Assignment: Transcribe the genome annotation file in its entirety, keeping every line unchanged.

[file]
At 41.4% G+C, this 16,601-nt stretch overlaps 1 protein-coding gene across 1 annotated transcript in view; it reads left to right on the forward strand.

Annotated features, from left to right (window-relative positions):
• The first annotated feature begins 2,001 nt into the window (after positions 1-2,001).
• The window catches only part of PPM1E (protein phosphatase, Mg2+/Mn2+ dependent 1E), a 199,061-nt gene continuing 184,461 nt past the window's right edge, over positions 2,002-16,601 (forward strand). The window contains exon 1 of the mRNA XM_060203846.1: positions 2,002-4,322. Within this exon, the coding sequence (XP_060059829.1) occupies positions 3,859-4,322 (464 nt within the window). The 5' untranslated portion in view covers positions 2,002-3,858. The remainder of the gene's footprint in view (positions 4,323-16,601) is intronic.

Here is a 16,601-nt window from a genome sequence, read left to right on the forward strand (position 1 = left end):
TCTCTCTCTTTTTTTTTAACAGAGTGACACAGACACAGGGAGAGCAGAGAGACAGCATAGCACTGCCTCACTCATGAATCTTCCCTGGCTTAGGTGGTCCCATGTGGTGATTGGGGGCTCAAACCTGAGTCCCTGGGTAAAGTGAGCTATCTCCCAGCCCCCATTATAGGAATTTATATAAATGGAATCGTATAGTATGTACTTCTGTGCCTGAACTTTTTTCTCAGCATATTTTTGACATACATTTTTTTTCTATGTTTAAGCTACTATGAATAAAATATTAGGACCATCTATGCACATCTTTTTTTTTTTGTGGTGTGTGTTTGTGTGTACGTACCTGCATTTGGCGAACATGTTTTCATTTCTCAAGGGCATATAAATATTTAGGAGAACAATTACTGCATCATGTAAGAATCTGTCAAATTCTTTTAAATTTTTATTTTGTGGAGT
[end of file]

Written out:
At 41.4% G+C, this 16,601-nt stretch overlaps 1 protein-coding gene across 1 annotated transcript in view; it reads left to right on the forward strand.

Annotated features, from left to right (window-relative positions):
• The first annotated feature begins 2,001 nt into the window (after positions 1-2,001).
• The window catches only part of PPM1E (protein phosphatase, Mg2+/Mn2+ dependent 1E), a 199,061-nt gene continuing 184,461 nt past the window's right edge, over positions 2,002-16,601 (forward strand). The window contains exon 1 of the mRNA XM_060203846.1: positions 2,002-4,322. Within this exon, the coding sequence (XP_060059829.1) occupies positions 3,859-4,322 (464 nt within the window). The 5' untranslated portion in view covers positions 2,002-3,858. The remainder of the gene's footprint in view (positions 4,323-16,601) is intronic.

Here is a 16,601-nt window from a genome sequence, read left to right on the forward strand (position 1 = left end):
TCTCTCTCTTTTTTTTTAACAGAGTGACACAGACACAGGGAGAGCAGAGAGACAGCATAGCACTGCCTCACTCATGAATCTTCCCTGGCTTAGGTGGTCCCATGTGGTGATTGGGGGCTCAAACCTGAGTCCCTGGGTAAAGTGAGCTATCTCCCAGCCCCCATTATAGGAATTTATATAAATGGAATCGTATAGTATGTACTTCTGTGCCTGAACTTTTTTCTCAGCATATTTTTGACATACATTTTTTTTCTATGTTTAAGCTACTATGAATAAAATATTAGGACCATCTATGCACATCTTTTTTTTTTTGTGGTGTGTGTTTGTGTGTACGTACCTGCATTTGGCGAACATGTTTTCATTTCTCAAGGGCATATAAATATTTAGGAGAACAATTACTGCATCATGTAAGAATCTGTCAAATTCTTTTAAATTTTTATTTTGTGGAGT